Professor Carol Tulloch

Professor of Dress, Diaspora and Transnationalism

Camberwell, Chelsea, Wimbledon


Carol Tulloch is a writer and curator with a specialism in dress and black identities. She is a member of the Transnational Art, Identity and Nation Research Centre (TrAIN) and is the TrAIN/V&A Fellow in the Research Department of the Victoria and Albert Museum. 

Tulloch was the Principal Investigator of the Dress and the African Diaspora Network, an international endeavour to develop critical thinking on this subject. Tulloch’s knowledge of this area of study has led to appearances on television and radio in programmes such as Tales from the Front Room, BBC4 (2007) and Good Golly, Bad Golly, BBC Radio 4 (2010).

Research interests

Dress and textiles associated with the African diaspora, material and visual culture, writing and curating.

Research statement

My current research focus is on the telling of self through the styled black body. This includes cross-cultural and transnational relations, cultural heritage, auto/biography, personal archives and what I call style narratives. I combine these approaches to consider how black people negotiate their sense of self within various cultural and social contexts locally, nationally and internationally.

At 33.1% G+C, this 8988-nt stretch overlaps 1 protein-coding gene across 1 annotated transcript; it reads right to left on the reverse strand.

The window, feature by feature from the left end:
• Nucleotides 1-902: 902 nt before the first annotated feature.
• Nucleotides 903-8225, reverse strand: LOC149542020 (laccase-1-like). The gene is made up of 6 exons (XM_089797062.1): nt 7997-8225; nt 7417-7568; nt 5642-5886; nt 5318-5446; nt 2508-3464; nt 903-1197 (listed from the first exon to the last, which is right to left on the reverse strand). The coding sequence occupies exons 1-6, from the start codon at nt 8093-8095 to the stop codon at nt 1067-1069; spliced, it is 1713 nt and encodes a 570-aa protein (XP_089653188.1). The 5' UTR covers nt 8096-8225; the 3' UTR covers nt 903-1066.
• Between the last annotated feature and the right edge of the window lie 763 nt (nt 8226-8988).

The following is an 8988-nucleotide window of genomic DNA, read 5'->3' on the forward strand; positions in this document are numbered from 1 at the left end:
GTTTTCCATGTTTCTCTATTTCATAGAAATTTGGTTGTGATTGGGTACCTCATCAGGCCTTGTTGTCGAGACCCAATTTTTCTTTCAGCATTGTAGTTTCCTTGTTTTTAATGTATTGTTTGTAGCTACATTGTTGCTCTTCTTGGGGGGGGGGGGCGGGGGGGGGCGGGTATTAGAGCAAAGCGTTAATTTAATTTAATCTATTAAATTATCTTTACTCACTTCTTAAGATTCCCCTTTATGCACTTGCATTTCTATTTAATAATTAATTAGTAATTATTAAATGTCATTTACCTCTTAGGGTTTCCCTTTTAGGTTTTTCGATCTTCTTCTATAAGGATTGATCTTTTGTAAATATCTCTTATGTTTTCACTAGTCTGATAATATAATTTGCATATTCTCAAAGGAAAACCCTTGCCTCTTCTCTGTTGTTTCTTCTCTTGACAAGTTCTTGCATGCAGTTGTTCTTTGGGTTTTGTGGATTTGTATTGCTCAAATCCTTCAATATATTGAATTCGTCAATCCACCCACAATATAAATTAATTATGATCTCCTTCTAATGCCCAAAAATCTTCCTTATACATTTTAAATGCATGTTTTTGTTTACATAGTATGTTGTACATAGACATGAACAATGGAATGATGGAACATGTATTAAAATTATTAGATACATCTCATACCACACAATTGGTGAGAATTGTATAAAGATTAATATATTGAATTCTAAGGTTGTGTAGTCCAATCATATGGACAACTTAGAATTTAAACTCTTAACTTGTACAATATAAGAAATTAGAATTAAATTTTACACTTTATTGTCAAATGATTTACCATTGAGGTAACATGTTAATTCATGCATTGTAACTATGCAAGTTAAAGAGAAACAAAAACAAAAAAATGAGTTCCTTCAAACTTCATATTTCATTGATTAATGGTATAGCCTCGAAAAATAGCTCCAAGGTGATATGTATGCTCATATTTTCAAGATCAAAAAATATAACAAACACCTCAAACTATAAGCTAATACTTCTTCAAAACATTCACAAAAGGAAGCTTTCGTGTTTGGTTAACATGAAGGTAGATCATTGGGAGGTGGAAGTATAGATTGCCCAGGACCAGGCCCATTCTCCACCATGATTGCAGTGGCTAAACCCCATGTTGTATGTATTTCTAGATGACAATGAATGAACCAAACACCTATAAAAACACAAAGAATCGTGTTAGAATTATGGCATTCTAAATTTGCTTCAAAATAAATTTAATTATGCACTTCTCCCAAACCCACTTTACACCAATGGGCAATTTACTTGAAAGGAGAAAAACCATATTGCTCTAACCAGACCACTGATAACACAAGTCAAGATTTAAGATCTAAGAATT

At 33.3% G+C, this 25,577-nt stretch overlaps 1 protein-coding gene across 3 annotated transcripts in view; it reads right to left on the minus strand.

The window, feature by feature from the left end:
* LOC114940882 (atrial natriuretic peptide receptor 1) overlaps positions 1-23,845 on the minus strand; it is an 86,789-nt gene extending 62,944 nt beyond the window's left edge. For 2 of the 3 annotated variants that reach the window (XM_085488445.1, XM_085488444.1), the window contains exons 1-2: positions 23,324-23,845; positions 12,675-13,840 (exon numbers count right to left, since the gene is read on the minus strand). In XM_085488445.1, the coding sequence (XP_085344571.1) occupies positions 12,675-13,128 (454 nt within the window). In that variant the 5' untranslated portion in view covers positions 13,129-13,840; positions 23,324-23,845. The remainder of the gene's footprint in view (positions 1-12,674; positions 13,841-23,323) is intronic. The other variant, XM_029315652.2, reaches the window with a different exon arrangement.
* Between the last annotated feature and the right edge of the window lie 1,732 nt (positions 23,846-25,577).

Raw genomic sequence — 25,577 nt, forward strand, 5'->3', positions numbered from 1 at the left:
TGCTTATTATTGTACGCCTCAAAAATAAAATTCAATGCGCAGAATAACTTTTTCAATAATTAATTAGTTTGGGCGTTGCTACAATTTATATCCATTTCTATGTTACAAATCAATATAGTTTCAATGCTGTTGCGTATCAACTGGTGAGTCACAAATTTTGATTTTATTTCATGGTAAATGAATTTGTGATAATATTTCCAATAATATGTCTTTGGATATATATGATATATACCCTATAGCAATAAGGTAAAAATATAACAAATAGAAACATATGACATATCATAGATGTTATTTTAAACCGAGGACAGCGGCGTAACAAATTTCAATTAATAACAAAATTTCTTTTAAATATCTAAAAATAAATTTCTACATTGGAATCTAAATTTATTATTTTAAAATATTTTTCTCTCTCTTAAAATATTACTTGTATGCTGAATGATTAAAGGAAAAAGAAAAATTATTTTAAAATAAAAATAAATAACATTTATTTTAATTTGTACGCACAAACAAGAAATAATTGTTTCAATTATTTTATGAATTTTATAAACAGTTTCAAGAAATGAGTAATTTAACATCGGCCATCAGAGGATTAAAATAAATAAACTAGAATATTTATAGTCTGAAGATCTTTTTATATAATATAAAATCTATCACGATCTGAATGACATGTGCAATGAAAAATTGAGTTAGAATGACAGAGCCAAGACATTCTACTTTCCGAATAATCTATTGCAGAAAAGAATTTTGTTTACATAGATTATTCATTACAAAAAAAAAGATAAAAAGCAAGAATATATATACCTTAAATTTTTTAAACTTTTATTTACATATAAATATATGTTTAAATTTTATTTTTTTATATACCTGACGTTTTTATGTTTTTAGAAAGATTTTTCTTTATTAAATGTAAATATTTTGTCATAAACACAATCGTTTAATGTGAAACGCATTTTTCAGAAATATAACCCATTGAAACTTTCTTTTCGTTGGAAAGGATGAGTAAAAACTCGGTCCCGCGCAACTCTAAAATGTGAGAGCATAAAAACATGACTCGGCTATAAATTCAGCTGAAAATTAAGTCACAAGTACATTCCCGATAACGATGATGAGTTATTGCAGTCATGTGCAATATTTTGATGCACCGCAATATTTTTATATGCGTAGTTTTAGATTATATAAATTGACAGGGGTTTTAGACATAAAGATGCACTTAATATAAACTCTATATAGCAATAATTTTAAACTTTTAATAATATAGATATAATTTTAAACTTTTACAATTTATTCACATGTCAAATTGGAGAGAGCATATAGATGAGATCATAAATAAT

Understandably, my work includes other social and cultural groups to compare experiences, and/or cultural collaborations with people of the African diaspora that enables me to develop a dialogue in the telling and place of individuals and groups. Additionally, the experiences of lives in different situations, the home, and making things have also informed the expansion of my research.


Current students & thesis titles

Jessica Carden, Contemporary Visual Representations of the Non-White Body in Arctic Space: British Colonial Constructions of the 'Heart of Whiteness' and the Black-White Binary as Fetish.

Maria Smith, 'Scheherazade Emerging (2000-2012); Reconstructing the Oriental Female Other in Contemporary Western Visual Culture.'

Premila van Ommen, Kpop, Kathmandu and Camden: Transnational Trends and Fashion Creativity Amongst Young Nepalis in Britain.

Completed students & thesis titles

Nicola Stylianou, Producing and Collecting for Empire: African Textiles in the V&A 1852-2000.

Kimathi Donkor,Africana Unmasked: Fugitive Signs of Africa in Tate's collection of British Art.

Selected research outputs